On Wednesdays, I share posts, fables, songs, poems, quotations, TEDx Talks, cartoons, and books that have inspired and motivated me on my writing journey. I hope these posts will give writers, artists, and other creatives a mid-week boost.
One of my go-to books for inspiration is Don’t Sweat the Small Stuff by Richard Carlson. Here’s one of my favorite passages:
The back burner of your mind works in the same way as the back burner of a stove. While on low heat, the cooking process mixes, blends, and simmers the ingredients into a tasty meal. The way you prepared this meal was to throw the various ingredients into the pot, mix them up, and leave them alone. Often the less you interfere, the better the result.
In much the same way, we can solve many of life’s problems (serious and otherwise) if we feed the back burner of our mind with a list of problems, facts, and variables, and possible solutions. Just as when we make soup or a sauce, the thoughts and ideas we feed the back burner of our mind must be left alone to simmer properly.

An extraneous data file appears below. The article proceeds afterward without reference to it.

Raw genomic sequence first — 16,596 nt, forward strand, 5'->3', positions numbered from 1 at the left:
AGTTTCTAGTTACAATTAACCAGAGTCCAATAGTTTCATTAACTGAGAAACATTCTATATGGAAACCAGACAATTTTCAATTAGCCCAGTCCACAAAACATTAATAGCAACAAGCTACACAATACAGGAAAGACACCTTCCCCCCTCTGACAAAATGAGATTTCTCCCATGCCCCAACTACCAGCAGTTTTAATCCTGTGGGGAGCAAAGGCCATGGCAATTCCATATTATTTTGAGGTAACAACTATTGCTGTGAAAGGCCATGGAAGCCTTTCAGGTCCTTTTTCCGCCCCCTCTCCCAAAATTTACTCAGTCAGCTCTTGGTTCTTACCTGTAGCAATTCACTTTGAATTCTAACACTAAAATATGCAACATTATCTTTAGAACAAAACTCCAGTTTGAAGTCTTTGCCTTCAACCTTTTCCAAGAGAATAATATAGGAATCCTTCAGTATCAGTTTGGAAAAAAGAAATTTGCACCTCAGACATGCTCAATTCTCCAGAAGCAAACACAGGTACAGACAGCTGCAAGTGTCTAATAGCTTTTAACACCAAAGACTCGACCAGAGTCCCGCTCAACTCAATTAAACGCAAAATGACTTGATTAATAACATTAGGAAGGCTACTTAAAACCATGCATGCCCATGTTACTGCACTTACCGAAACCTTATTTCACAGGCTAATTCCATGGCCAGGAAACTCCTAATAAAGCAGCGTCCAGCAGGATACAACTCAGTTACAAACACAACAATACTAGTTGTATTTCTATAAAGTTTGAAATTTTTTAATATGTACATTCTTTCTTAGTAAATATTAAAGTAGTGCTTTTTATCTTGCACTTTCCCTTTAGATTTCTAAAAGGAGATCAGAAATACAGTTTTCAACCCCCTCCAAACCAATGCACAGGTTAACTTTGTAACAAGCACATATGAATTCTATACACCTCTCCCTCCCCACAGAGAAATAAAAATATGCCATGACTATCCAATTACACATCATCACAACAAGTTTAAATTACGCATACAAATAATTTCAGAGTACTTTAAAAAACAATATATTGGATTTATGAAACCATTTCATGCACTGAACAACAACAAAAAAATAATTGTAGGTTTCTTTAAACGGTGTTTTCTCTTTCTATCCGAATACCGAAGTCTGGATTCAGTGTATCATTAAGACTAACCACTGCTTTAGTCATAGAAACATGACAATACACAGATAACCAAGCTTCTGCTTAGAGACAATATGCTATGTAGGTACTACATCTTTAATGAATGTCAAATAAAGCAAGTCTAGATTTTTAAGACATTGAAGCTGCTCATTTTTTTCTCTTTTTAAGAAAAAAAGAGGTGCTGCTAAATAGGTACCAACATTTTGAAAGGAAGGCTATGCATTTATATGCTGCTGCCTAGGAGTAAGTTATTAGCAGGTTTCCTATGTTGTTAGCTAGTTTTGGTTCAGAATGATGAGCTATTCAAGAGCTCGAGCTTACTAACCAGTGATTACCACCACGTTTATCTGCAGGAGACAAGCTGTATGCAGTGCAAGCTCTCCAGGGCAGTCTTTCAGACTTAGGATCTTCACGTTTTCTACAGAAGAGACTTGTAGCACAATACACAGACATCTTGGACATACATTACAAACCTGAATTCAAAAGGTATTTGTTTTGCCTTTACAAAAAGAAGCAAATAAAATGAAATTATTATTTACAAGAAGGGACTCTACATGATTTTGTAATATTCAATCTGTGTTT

Whether you are struggling to solve a problem or can’t remember a person’s name, your back burner is always available to help you. It puts our quieter, softer, and sometimes most intelligent source of thinking to work for us on issues that we have no immediate answer for. The back burner is not a prescription for denial or procrastination. In other words, while you do wat to put your problems on your back burner, you don’t want to turn the burner off. Instead, you want to gently hold the problem in your mind without actively analyzing it. This simple technique will help you solve many problems and will greatly reduce the stress and effort in your life.
Source: Don’t Sweat the Small Stuff by Richard Carlson, pp. 63-64.